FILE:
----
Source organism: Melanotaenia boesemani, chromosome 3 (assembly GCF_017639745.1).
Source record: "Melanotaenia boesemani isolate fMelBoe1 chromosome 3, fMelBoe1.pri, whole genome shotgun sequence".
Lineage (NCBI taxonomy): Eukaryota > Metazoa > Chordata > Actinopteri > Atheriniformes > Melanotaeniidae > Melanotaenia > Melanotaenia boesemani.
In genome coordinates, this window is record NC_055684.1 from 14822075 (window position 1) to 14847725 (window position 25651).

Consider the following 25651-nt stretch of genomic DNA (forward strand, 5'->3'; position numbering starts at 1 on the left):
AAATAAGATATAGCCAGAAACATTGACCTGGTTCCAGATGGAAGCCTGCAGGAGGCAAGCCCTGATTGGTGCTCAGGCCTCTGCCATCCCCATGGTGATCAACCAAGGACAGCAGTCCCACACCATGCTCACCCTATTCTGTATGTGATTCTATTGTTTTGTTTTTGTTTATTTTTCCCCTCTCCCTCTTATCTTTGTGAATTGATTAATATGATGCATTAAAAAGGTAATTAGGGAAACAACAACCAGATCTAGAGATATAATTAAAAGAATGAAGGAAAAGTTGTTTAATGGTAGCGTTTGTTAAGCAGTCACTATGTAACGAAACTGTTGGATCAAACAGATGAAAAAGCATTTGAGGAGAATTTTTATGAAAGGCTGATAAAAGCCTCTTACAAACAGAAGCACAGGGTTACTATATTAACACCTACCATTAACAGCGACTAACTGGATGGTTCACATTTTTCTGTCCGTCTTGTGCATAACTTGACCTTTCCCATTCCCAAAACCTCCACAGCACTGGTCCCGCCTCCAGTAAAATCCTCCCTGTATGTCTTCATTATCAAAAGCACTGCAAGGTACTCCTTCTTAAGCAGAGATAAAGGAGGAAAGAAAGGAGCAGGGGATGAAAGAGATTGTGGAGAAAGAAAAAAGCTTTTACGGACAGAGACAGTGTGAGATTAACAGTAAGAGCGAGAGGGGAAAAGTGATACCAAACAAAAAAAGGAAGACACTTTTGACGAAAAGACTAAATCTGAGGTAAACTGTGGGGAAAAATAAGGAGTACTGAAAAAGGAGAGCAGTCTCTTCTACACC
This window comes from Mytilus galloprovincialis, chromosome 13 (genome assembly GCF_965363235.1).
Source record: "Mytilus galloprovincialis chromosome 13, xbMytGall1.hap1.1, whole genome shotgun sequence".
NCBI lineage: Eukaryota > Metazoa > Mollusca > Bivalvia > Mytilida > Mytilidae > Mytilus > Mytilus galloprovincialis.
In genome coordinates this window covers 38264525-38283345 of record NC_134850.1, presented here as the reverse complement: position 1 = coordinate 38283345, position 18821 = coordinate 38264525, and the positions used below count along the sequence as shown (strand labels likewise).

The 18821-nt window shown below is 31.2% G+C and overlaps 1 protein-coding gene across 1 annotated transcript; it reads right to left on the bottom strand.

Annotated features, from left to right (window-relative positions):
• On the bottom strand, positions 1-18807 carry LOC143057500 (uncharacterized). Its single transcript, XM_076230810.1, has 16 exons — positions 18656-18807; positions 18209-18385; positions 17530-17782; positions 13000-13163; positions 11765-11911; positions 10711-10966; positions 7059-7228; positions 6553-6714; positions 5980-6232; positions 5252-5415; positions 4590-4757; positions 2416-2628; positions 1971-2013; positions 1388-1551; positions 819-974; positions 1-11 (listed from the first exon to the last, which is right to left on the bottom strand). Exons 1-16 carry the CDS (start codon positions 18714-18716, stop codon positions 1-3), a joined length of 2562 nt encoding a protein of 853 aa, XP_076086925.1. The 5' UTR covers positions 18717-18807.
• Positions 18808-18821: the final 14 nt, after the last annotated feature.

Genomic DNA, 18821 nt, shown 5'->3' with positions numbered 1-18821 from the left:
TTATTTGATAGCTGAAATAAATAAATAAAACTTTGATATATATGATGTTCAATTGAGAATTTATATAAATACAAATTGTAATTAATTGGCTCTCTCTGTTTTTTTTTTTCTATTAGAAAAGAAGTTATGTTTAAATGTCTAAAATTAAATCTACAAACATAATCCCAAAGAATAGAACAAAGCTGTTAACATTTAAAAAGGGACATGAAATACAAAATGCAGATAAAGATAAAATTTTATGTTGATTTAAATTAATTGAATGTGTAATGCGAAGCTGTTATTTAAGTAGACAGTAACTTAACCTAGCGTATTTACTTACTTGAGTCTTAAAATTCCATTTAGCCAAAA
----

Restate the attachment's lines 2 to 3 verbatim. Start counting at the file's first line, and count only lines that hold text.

Source record: "Melanotaenia boesemani isolate fMelBoe1 chromosome 3, fMelBoe1.pri, whole genome shotgun sequence".
Lineage (NCBI taxonomy): Eukaryota > Metazoa > Chordata > Actinopteri > Atheriniformes > Melanotaeniidae > Melanotaenia > Melanotaenia boesemani.